In 2015 Ricciardo was paired with Kvyat, and was outscored across the season. This is a highly unlikely result ( the model outputs a bigger error for it than any other match up in the last 20 years!). There are several plausible explanations, with both bad luck and a frustrated Ricciardo both being factors. Red Bull still backed him though, and he outqualified his teammate in nearly ¾ of races. After a poor start to 2016, Kvyat was dropped from Red Bull in favour of Max Verstappen.

Battles with Verstappen

2016 Red Bull-Renault: 101%

2017 Red Bull-Renault: 101%

2018: Red Bull-Renault: 86%

Fig 3: Ricciardo encourages fellow Aussie Mark Webber to do a Shoey.

Verstappen established himself at Red Bull straight away, winning at his first attempt. Ricciardo felt he had been compromised by an inferior strategy (and had been running ahead of Verstappen before Max’s strategy was switched), but the perception that Max was the future of Red Bull was already developing. The two were closely matched across their 3 years together, with Ricciardo coming out on top in 2016 and 2017. Indeed these are considered to be Ricciardo’s best years, with some high quality wins in Malaysia 2016 and China 2017 being the highlights. On both occasions he got the upper hand on his teammate too.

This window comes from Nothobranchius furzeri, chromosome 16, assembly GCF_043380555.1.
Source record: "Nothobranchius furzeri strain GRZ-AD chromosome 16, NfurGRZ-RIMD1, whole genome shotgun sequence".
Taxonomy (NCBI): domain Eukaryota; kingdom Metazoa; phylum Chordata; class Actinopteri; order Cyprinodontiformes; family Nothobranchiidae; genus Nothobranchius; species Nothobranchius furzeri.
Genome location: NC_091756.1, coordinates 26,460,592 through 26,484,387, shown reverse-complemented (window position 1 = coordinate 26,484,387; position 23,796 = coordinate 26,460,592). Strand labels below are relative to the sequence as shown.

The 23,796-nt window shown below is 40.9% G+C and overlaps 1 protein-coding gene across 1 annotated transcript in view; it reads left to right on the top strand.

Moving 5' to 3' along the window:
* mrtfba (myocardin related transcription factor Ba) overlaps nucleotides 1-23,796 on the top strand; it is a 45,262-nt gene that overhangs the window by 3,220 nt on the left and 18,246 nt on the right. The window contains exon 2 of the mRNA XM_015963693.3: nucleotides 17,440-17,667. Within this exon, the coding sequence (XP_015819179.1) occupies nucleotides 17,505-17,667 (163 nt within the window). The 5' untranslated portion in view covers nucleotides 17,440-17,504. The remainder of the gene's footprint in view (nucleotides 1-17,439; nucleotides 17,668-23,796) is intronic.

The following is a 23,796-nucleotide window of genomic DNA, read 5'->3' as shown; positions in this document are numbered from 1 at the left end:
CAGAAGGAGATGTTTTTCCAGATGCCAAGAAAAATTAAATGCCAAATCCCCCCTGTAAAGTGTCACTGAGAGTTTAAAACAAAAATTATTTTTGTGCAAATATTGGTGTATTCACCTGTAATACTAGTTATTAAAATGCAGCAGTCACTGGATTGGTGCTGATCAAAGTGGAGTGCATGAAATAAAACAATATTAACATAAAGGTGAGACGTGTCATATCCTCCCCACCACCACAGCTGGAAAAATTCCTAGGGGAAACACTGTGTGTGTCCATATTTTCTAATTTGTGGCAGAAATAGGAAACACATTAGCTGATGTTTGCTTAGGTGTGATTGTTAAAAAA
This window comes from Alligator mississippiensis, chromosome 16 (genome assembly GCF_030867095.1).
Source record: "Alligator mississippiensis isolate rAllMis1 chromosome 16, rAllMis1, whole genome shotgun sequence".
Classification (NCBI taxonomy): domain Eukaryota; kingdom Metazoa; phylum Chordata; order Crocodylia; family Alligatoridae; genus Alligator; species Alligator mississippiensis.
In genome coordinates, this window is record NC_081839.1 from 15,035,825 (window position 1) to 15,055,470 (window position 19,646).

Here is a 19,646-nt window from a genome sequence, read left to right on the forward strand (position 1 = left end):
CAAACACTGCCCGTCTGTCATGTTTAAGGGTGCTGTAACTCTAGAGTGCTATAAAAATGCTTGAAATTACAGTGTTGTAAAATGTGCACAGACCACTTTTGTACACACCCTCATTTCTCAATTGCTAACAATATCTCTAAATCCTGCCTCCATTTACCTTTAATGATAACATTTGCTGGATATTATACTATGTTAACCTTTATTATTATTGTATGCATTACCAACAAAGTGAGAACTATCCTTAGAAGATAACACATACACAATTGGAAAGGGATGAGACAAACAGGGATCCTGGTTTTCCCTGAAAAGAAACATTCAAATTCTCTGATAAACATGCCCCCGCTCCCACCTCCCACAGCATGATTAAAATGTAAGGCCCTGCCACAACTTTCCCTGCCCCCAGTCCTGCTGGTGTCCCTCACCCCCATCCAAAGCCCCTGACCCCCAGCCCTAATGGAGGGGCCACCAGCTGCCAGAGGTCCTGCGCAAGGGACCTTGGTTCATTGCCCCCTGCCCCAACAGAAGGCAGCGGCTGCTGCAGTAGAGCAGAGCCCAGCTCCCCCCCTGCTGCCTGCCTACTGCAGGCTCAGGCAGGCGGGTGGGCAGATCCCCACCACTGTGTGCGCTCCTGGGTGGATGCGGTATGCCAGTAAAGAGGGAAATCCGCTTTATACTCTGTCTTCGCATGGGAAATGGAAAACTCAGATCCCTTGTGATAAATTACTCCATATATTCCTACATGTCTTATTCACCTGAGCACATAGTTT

However, Verstappen took the lions share of the points in 2018. The evidence is that Ricciardo was still delivering though. His last Red Bull win was proof of this; taking victory at Monaco despite a large power deficit for the majority of the race. In the second half of the year Ricciardo suffered from poor reliability, and this, combined with a desire to be a team leader caused him to voluntarily leave Red Bull for Renault, a team who had not secured a podium in several years.

Renault years

2019, Renault: 86%

2020, Renault: 89%

Fig 4: Ricciardo driving for Renault

Ricciardo was tasked with leading the Renault team to success. Although signed on only a 2 year deal, the relationship was seen as a long-term project. The team remained firmly in the midfield in 2019, and mistakes creeped into Ricciardo’s driving as frustrations grew. Before the 2020 season his faith in the team had deteriorated and he chose to leave for 2021, with an upturn in form coming too late to keep him on board. Ricciardo easily outscored his Renault teammates (Hülkenberg and Ocon) across both years, and the evidence is that he was still performing at a high level compared to the majority of the grid, even if he wasn’t quite at his absolute peak. He was ranked the 4th best driver of 2020 by the model.

McLaren slump

2021, McLaren-Mercedes: 95%

2022, McLaren-Mercedes: 73%

Ricciardo has struggled at McLaren relative to Lando Norris.

The evidence seems to suggest that Ricciardo is best in a competitive car, and he can let frustrations come out on track if the team is not delivering. However, Ricciardo at his best is as good as anyone.